Genre: RPG, First Person Shooter
Developer: Eidos Montreal
Publisher: Square Enix
Platform: PC[Reviewed on], PS4, Xbox One
Release Date: 23 August 2016
The Deus Ex: Mankind Divided you play might not be the same game that I play. This is a game that lets the player reach their objectives in the fashion in which they choose, and the whole game revolves around this premise. Deus Ex is an RPG under the guise of a first-person shooter. It’s a stealth game or an action game depending on how you wish to play it. It gives you a goal and all of the tools needed to reach that goal and says have fun! The rest is up to you.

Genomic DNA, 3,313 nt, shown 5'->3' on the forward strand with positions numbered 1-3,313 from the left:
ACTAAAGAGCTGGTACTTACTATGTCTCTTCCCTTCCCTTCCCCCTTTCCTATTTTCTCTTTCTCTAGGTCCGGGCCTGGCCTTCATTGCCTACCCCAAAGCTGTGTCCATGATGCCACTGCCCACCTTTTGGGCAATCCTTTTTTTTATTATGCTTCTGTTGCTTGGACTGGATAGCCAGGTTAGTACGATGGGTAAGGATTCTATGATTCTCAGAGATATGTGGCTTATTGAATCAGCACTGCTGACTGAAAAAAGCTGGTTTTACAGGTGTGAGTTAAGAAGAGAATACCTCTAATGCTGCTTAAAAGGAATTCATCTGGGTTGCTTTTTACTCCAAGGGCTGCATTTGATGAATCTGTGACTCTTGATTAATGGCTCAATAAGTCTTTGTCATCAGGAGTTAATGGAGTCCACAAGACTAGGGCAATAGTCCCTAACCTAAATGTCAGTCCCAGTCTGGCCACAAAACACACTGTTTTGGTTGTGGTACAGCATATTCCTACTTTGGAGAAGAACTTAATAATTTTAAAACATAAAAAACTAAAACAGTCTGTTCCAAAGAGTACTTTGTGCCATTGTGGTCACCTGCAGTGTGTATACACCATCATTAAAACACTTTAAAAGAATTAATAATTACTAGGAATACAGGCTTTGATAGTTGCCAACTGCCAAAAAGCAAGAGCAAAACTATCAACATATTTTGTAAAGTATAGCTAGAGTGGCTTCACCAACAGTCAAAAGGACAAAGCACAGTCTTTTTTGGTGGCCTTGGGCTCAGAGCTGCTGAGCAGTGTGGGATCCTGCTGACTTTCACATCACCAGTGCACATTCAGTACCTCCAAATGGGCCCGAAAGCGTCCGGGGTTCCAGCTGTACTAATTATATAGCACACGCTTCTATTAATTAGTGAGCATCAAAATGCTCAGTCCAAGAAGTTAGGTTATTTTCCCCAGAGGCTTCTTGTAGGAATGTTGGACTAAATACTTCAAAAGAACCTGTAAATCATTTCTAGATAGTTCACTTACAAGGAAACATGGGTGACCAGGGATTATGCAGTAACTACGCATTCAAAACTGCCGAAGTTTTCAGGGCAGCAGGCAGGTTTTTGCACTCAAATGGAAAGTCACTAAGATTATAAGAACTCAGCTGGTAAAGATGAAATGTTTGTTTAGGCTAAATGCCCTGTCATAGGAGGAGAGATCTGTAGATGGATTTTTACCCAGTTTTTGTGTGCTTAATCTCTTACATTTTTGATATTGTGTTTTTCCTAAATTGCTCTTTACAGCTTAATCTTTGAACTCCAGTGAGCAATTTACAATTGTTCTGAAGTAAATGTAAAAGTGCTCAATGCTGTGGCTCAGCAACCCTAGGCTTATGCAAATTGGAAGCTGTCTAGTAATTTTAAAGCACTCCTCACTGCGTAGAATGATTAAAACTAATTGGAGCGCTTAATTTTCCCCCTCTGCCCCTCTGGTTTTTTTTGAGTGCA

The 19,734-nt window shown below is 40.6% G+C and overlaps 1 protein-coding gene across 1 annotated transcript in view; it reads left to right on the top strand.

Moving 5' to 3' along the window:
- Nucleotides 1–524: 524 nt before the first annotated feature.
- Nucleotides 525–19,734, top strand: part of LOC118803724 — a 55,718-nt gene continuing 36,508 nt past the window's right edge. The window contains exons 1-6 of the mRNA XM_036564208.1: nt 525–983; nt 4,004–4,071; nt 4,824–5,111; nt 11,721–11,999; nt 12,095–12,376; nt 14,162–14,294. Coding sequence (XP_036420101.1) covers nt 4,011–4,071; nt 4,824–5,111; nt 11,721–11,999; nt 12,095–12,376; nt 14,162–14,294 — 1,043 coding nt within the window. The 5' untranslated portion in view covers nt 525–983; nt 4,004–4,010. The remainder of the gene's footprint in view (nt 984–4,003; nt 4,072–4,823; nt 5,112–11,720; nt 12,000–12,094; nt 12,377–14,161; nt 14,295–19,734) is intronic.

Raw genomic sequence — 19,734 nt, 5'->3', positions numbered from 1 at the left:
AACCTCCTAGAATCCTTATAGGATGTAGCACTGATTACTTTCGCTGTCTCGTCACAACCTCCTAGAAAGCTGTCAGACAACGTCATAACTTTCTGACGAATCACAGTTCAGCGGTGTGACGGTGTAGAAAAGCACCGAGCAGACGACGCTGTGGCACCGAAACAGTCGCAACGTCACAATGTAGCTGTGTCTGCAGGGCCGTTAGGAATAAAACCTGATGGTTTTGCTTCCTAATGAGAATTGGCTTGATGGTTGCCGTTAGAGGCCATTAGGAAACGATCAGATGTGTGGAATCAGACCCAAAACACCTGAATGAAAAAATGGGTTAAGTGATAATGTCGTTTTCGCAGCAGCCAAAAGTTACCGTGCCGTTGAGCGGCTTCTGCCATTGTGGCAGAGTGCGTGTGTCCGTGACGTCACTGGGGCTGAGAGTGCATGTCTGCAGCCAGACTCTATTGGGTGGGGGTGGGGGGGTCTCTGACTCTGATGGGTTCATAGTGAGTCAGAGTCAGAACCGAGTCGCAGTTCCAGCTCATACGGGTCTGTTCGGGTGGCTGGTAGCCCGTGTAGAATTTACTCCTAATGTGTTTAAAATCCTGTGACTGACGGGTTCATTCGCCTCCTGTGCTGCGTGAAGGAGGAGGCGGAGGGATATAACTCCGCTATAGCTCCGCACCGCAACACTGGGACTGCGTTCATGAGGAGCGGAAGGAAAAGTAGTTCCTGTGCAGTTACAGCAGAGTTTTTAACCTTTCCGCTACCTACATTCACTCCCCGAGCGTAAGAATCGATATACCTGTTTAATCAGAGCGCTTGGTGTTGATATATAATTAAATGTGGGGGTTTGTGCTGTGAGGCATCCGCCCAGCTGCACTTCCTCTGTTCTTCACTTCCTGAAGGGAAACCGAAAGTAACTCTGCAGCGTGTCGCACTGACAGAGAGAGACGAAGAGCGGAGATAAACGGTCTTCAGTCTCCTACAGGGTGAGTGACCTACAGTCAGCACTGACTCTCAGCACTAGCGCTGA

In a future where everything looks like it came straight out of Blade Runner and many people have become obsessed with mechanical body modifications known as Augments. You play as Adam Jensen an ex-chief of security who has joined a task force specifically trying to capture the culprits of a recent terror attack. The attack itself was carried out by a group of augmented terrorists which has now caused a great deal of social and political tension between those augmented and those who are not. With every organization pointing a finger to another, Adam sets out to find the truth about the incident using his customizable array of augments, upgrades, whits and intelligence.